Ever notice how much our culture is dominated by the concept of reviews?
I started thinking about this yesterday, as I was soliciting my Twitter timeline on reviews of facial products. I was looking for feedback on Kiehl’s and Clinique products, because I was thinking about purchasing but I was hesitant. I was looking for some feedback from current/former users – either a “love it!” or a “it sucks! save your money” type warning. I did get the feedback I was looking for, and made a decision, but I started pondering the idea of reviews.
Ever really thought about how prevalent the idea of reviews is in our society? You see it everywhere. There are millions of people making a career out of reviewing things, from music to movies to restaurants to books to contractors – you name it, there’s someone out there reviewing it. Informally, people share reviews of products & services with their peer group every day. It can be as simple as “liking” a company, product or brand on Facebook, or saying “I liked that movie” to a friend when they inquire. Or it could go as far as posting a review on a site like Yelp or even writing a blog post.
The reviewing process is even involved in dating, relationships & sex. Folks joking talk about “bad dick reports” or “running resumes” (a term I heard in Florida), but that stuff actually happens. How many times have you seen Friend A talk to Friend B about a person they were interested in dating? Friend A wanted to get a review first on the person, before the date. Just like how some people won’t go see a movie without a review, some folks make the same decision when it comes to dating.
At first glance, it would seem like having so many reviews out there about so many topics would be a good thing. People want to share their experiences, and reviews help highlight what things folks should buy/use/etc and what things they should avoid. But fundamentally, there’s a flaw in the review process, and it’s the fact that everyone doesn’t share the same experience. Two people can go to the same restaurant, have the same meal served by the same waiter, and come away with two completely different views of the restaurant. Two people can use the same product & have a completely different experience with it. Thus, what works for Person A may not work for Person B, even though they seem to be the same or similar. This becomes even more apparent in areas where reviews are based on subjective things like what a person likes. Person A and Person B can go see the same movie & come away with two totally different interpretations & opinions, simply based on their difference interests, taste levels & and what they like.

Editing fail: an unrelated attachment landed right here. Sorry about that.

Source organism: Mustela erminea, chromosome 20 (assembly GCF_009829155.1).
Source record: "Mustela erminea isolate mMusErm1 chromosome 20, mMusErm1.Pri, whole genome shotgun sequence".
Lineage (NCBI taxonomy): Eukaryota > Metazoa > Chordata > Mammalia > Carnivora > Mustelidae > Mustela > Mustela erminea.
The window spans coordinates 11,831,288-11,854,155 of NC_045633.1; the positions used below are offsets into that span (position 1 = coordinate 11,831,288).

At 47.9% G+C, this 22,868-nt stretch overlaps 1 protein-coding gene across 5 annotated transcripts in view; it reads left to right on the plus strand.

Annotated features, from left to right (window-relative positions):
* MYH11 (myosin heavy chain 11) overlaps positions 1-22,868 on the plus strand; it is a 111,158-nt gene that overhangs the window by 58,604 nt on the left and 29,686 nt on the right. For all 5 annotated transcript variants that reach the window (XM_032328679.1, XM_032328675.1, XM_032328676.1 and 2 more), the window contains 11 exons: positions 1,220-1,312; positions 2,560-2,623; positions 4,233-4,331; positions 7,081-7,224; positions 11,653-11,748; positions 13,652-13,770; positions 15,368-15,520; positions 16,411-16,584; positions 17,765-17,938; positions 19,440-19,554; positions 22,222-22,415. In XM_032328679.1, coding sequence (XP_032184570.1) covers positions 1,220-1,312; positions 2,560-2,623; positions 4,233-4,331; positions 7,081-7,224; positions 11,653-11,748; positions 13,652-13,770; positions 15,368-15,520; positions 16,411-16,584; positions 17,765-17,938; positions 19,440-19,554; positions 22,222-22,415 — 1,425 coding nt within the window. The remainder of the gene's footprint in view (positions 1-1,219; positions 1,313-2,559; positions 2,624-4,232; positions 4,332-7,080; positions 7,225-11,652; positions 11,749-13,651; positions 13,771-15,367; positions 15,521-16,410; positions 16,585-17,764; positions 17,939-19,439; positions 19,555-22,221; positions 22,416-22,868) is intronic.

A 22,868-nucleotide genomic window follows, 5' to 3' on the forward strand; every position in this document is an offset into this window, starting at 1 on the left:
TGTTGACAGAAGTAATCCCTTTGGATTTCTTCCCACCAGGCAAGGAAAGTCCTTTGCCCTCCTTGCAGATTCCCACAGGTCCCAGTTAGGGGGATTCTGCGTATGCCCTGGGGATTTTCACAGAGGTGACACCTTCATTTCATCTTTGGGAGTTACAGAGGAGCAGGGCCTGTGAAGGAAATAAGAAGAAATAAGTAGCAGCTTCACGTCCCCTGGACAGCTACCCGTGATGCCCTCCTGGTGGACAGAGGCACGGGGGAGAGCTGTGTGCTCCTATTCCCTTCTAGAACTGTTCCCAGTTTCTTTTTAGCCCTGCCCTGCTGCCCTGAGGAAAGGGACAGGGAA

This same idea applies to getting reviews on who to date. Not only does everyone not share the same experience, but it also negates the idea that people can and do change over time. The guy who broke your heart when you were 18 is probably not the same man now at 28 (and if he is, he has bigger problems). The woman who made bad choices at 22 hopefully isn’t still making those same bad choices at 32. People grow and mature, and while sharing your experience with someone is valid, it should be taken with a grain of salt.
Given how important and prevalent reviews are in our society, it’s possible to not make a single decision in your life without a review first, and that includes matter of the heart. But even if you gather all the reviews in the world & evaluate, how do you make the final decision? No amount of feedback and data will make the decision for you, ultimately that is left to each person. How much stock do you put into the reviews and how much stock do you put into your intuition? Or is it simply about trying it yourself & learning from your own experiences?
How much faith do you put into reviews? Are they necessary for you to make a decision? Or do you only need reviews when it comes to “big” things? Are there certain reviewers you always trust, no questions asked? And when it comes to dating, do you give reviews on your ex’s? Would you solicit a review on a person you were interested in?